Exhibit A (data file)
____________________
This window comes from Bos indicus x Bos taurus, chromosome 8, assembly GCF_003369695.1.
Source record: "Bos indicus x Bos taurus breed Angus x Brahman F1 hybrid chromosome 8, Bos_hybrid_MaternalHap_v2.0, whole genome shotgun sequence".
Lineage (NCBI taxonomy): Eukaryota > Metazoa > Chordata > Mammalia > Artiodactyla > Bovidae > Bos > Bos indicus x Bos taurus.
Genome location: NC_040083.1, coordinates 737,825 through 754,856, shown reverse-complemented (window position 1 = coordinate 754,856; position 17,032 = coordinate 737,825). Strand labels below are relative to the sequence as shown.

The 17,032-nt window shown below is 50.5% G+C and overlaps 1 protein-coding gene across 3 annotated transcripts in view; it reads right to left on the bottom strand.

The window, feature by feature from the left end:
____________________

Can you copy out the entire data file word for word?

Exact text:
This window comes from Bos indicus x Bos taurus, chromosome 8, assembly GCF_003369695.1.
Source record: "Bos indicus x Bos taurus breed Angus x Brahman F1 hybrid chromosome 8, Bos_hybrid_MaternalHap_v2.0, whole genome shotgun sequence".
Lineage (NCBI taxonomy): Eukaryota > Metazoa > Chordata > Mammalia > Artiodactyla > Bovidae > Bos > Bos indicus x Bos taurus.
Genome location: NC_040083.1, coordinates 737,825 through 754,856, shown reverse-complemented (window position 1 = coordinate 754,856; position 17,032 = coordinate 737,825). Strand labels below are relative to the sequence as shown.

The 17,032-nt window shown below is 50.5% G+C and overlaps 1 protein-coding gene across 3 annotated transcripts in view; it reads right to left on the bottom strand.

The window, feature by feature from the left end: